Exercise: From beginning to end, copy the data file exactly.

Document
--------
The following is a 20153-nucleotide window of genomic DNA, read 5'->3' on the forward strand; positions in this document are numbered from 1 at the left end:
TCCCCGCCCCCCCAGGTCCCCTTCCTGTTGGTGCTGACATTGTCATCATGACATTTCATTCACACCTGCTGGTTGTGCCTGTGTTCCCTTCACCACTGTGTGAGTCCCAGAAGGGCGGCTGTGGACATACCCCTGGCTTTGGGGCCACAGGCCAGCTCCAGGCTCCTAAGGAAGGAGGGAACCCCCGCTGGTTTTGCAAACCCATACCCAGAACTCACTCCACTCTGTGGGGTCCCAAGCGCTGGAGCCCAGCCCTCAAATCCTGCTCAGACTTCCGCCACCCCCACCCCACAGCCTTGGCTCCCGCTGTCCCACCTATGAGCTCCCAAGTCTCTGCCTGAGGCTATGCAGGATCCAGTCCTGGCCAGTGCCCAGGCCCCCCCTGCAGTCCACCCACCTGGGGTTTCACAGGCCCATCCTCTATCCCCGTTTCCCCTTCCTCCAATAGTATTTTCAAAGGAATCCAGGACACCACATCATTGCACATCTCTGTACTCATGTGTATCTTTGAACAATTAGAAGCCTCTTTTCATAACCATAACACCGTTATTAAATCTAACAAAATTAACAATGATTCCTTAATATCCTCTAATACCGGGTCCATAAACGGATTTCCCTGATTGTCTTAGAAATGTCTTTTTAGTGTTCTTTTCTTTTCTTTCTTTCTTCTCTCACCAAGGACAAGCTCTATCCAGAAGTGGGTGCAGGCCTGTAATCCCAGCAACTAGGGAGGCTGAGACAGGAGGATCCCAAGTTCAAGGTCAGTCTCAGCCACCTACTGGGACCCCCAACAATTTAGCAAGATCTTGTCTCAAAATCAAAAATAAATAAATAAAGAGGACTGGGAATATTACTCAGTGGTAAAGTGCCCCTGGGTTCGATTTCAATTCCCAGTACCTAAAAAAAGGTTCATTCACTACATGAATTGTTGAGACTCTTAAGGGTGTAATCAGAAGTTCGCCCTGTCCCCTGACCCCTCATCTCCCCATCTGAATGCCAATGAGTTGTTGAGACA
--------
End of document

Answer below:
The following is a 20153-nucleotide window of genomic DNA, read 5'->3' on the forward strand; positions in this document are numbered from 1 at the left end:
TCCCCGCCCCCCCAGGTCCCCTTCCTGTTGGTGCTGACATTGTCATCATGACATTTCATTCACACCTGCTGGTTGTGCCTGTGTTCCCTTCACCACTGTGTGAGTCCCAGAAGGGCGGCTGTGGACATACCCCTGGCTTTGGGGCCACAGGCCAGCTCCAGGCTCCTAAGGAAGGAGGGAACCCCCGCTGGTTTTGCAAACCCATACCCAGAACTCACTCCACTCTGTGGGGTCCCAAGCGCTGGAGCCCAGCCCTCAAATCCTGCTCAGACTTCCGCCACCCCCACCCCACAGCCTTGGCTCCCGCTGTCCCACCTATGAGCTCCCAAGTCTCTGCCTGAGGCTATGCAGGATCCAGTCCTGGCCAGTGCCCAGGCCCCCCCTGCAGTCCACCCACCTGGGGTTTCACAGGCCCATCCTCTATCCCCGTTTCCCCTTCCTCCAATAGTATTTTCAAAGGAATCCAGGACACCACATCATTGCACATCTCTGTACTCATGTGTATCTTTGAACAATTAGAAGCCTCTTTTCATAACCATAACACCGTTATTAAATCTAACAAAATTAACAATGATTCCTTAATATCCTCTAATACCGGGTCCATAAACGGATTTCCCTGATTGTCTTAGAAATGTCTTTTTAGTGTTCTTTTCTTTTCTTTCTTTCTTCTCTCACCAAGGACAAGCTCTATCCAGAAGTGGGTGCAGGCCTGTAATCCCAGCAACTAGGGAGGCTGAGACAGGAGGATCCCAAGTTCAAGGTCAGTCTCAGCCACCTACTGGGACCCCCAACAATTTAGCAAGATCTTGTCTCAAAATCAAAAATAAATAAATAAAGAGGACTGGGAATATTACTCAGTGGTAAAGTGCCCCTGGGTTCGATTTCAATTCCCAGTACCTAAAAAAAGGTTCATTCACTACATGAATTGTTGAGACTCTTAAGGGTGTAATCAGAAGTTCGCCCTGTCCCCTGACCCCTCATCTCCCCATCTGAATGCCAATGAGTTGTTGAGACA